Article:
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Flashback Fridays: 30-Year-Old Workdays

Aviator C

One thing I’ve learned while exploring our archives is that we have a lot of photos of people, but very little photos of processes.  That’s not surprising because of our Culture of placing the Employee first, but it does cause some historical gaps.  Recently for a video project, we were looking for photos of our old plastic boarding passes in use.  For so many years, we just took that procedure for granted, so there was no impetus to make photographs.  Fortunately we found several shots in a feature about the Employees in one of our Stations.  The same lack of visual documentation applies to other routine parts of our operation.  The photographs in this Flashback Friday are of a similar vein as the boarding pass photos.  They were taken for other uses, but still reveal some great historical tidbits.

The photo above is taken at the Dallas Operations office here in Dallas, and there is a reason that the Employees appear to be triumphant as they point at the flight board.  This photo originally appeared in the November-December 1978 issue of our Employee magazine, LUVLines, and the caption explains the reason for the joy.  On October 16 of that year, the morning shift at the station dispatched all 28 flights ontime.  Shown in the picture are Operations Agents (left to right) John Witt, Keith Guthrie, Don Overturf, and Bob Debenport with Chief Operations Agent Bob DeVoe on the far right.  Granted, this isn’t a huge historical landmark, but its importance is that it reveals a slice of daily life for the Dallas Station.  The chalkboard lists all of the day’s departures from Dallas.  The first numerical column is the flight number, then the ship number, gate, departure time, ontime status, Captain, and then remarks.  In the remarks box is the planned takeoff weight of each flight, then a square for the initials of the Operations Agent assigned to the flight, and in the next box, some kind of numerical entry (a notation on the fuel?).  Flight #5 has a departure time of 4:00 a.m., which is considerably earlier than any of our current flights.  Another point of interest is that already at this early date in Southwest’s history, the board doesn’t show any of the three original aircraft in service.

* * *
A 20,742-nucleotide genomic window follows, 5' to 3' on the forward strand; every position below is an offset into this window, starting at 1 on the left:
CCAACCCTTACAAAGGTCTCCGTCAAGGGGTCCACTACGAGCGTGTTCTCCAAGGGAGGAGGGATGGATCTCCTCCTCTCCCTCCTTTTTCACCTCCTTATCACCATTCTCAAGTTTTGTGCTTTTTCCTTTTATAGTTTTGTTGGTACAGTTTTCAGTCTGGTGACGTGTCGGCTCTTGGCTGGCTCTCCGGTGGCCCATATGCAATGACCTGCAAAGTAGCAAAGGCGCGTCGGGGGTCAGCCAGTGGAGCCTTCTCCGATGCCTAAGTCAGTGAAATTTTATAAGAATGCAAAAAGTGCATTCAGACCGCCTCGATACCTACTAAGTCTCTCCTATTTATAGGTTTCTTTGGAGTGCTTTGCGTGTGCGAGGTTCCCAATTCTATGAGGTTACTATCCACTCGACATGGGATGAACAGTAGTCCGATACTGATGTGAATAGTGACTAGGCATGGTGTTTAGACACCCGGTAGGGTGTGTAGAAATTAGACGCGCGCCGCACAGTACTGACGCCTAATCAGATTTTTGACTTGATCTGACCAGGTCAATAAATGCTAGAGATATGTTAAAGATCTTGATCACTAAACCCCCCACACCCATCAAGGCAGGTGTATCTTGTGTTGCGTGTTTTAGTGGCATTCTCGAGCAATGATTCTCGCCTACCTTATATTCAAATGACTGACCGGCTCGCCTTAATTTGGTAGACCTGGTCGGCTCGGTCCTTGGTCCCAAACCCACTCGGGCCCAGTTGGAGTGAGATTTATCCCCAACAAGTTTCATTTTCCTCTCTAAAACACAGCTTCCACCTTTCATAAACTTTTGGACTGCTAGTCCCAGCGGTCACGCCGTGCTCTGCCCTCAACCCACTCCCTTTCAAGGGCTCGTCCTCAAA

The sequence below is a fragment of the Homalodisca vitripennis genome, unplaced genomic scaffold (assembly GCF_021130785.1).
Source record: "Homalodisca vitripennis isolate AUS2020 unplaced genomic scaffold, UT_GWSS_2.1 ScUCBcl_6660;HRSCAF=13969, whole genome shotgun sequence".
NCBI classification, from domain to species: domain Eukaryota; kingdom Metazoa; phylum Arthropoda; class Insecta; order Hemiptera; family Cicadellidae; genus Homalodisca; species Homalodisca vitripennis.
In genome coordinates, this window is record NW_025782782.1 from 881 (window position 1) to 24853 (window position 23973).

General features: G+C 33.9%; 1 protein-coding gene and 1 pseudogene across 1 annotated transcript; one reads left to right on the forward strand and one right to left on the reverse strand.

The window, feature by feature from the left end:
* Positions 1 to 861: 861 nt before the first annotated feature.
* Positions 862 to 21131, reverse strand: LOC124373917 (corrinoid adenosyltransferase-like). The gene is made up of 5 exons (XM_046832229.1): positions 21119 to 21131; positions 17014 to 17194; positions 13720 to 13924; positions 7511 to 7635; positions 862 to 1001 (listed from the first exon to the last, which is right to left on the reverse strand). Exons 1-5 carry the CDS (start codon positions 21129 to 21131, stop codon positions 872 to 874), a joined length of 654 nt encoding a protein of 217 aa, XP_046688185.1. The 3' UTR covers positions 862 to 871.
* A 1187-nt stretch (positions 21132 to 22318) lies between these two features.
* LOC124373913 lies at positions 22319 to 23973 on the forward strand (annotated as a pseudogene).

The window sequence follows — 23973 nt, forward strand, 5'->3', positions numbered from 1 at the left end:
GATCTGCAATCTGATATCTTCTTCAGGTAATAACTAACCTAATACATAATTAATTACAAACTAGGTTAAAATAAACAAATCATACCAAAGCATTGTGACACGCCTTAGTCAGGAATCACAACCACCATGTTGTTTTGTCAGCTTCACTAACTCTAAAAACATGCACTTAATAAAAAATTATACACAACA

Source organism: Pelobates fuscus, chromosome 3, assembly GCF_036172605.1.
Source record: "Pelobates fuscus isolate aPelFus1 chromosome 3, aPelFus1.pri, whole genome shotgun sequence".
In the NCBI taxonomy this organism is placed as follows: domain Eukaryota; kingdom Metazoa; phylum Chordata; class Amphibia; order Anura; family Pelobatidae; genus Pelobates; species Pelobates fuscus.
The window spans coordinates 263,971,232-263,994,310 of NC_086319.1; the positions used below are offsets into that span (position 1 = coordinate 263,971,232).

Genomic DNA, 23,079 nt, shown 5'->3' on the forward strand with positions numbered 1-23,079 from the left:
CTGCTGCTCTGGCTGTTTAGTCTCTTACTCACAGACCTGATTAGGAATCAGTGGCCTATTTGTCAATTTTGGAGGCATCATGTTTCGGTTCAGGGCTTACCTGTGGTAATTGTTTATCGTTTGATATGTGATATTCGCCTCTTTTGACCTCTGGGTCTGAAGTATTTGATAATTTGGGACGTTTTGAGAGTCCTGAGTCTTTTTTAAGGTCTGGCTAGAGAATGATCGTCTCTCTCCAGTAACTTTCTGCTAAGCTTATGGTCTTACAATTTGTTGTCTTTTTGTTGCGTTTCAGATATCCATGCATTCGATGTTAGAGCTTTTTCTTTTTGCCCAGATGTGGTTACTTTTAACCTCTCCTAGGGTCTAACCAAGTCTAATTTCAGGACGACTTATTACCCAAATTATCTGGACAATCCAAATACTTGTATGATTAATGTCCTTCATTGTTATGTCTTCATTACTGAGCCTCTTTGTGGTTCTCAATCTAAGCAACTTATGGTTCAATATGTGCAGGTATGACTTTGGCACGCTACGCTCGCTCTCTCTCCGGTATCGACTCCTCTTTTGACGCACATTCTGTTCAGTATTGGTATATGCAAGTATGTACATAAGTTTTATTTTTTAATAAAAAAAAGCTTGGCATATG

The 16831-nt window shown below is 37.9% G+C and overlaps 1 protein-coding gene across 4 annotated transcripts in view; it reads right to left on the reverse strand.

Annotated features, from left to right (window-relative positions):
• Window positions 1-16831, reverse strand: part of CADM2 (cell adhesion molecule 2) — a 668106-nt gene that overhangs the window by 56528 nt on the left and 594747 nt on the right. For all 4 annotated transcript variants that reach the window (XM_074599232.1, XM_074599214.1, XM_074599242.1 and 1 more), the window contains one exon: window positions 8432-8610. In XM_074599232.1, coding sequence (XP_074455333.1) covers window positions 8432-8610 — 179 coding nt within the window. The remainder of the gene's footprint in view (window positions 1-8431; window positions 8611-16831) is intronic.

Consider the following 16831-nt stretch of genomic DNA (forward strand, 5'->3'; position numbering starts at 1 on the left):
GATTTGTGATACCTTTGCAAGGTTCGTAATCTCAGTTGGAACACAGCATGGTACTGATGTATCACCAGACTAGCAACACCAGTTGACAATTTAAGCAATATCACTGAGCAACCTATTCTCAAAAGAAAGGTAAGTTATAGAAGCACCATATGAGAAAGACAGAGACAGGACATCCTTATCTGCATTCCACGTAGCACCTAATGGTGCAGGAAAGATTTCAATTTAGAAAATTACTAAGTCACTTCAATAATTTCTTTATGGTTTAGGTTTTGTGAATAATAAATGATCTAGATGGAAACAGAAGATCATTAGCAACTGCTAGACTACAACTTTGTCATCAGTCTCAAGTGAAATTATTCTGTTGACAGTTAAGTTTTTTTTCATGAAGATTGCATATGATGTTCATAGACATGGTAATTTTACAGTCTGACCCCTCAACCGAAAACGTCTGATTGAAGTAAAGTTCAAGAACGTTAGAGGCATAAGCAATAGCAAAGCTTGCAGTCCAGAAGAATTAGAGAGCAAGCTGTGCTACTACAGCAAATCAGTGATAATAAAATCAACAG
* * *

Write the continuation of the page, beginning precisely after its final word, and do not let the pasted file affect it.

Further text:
If you didn’t have the corresponding LUVLines story from 1976 for the photo above, you could still determine, based on the items/information in this photo, that it was taken at Hobby Airport in Houston between February 11, 1975, and March 1, 1977.  Why Hobby and why those dates?  You can’t see it with the blog-size photos, but the board depicts flights only to Dallas, San Antonio, and Harlingen.  Since Hobby is an original city and Harlingen was our fourth city, it has to be Hobby because Houston isn’t shown as a destination on the board.  We started service to Corpus Christi, our fifth city, on March 1, 1977, so there would have to be flights showing for Corpus if it was after the latter date.  Note the trash cans attached to the board that is serving as boardmail collection boxes.  The fact that Hobby has a mail box threw me off a bit in identifying the photo, but then I figured out that the Hobby “box” is for intra-station mail.  At this time, it appears that Hobby has two gates, 1 and 3.  Although this specific photo didn’t appear in the article about Houston Operations, another photo would appear to identify the Employee as Operations Agent Sam Haney. The LUVLines reporter visited the station on July 27, 1977.

My own airline career began about the time of these photos, and as the photos show, blackboards and chalk were an essential tool of commercial aviation.  In all of our stations, my original airline had boards very similar to those above.  Today of course, all of this information is computerized, which is a blessing when retrieving information, but we have lost something too.  Thirty or so years from today, future historians won’t find visual records like these showing a slice of our daily operation. 

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